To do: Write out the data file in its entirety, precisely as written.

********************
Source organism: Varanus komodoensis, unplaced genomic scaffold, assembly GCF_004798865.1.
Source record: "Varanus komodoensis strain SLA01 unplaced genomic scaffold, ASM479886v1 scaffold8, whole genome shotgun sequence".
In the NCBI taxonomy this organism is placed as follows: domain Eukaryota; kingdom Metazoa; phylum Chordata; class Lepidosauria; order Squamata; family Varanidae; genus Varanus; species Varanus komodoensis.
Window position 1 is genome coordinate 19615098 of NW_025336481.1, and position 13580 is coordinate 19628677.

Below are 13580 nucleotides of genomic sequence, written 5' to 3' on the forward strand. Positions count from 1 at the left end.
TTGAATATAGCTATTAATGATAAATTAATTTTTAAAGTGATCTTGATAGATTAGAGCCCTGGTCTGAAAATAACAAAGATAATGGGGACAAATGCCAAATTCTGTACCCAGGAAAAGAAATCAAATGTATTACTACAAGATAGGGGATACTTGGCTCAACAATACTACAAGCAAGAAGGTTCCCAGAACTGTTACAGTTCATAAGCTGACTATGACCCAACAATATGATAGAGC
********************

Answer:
Source organism: Varanus komodoensis, unplaced genomic scaffold, assembly GCF_004798865.1.
Source record: "Varanus komodoensis strain SLA01 unplaced genomic scaffold, ASM479886v1 scaffold8, whole genome shotgun sequence".
In the NCBI taxonomy this organism is placed as follows: domain Eukaryota; kingdom Metazoa; phylum Chordata; class Lepidosauria; order Squamata; family Varanidae; genus Varanus; species Varanus komodoensis.
Window position 1 is genome coordinate 19615098 of NW_025336481.1, and position 13580 is coordinate 19628677.

Below are 13580 nucleotides of genomic sequence, written 5' to 3' on the forward strand. Positions count from 1 at the left end.
TTGAATATAGCTATTAATGATAAATTAATTTTTAAAGTGATCTTGATAGATTAGAGCCCTGGTCTGAAAATAACAAAGATAATGGGGACAAATGCCAAATTCTGTACCCAGGAAAAGAAATCAAATGTATTACTACAAGATAGGGGATACTTGGCTCAACAATACTACAAGCAAGAAGGTTCCCAGAACTGTTACAGTTCATAAGCTGACTATGACCCAACAATATGATAGAGC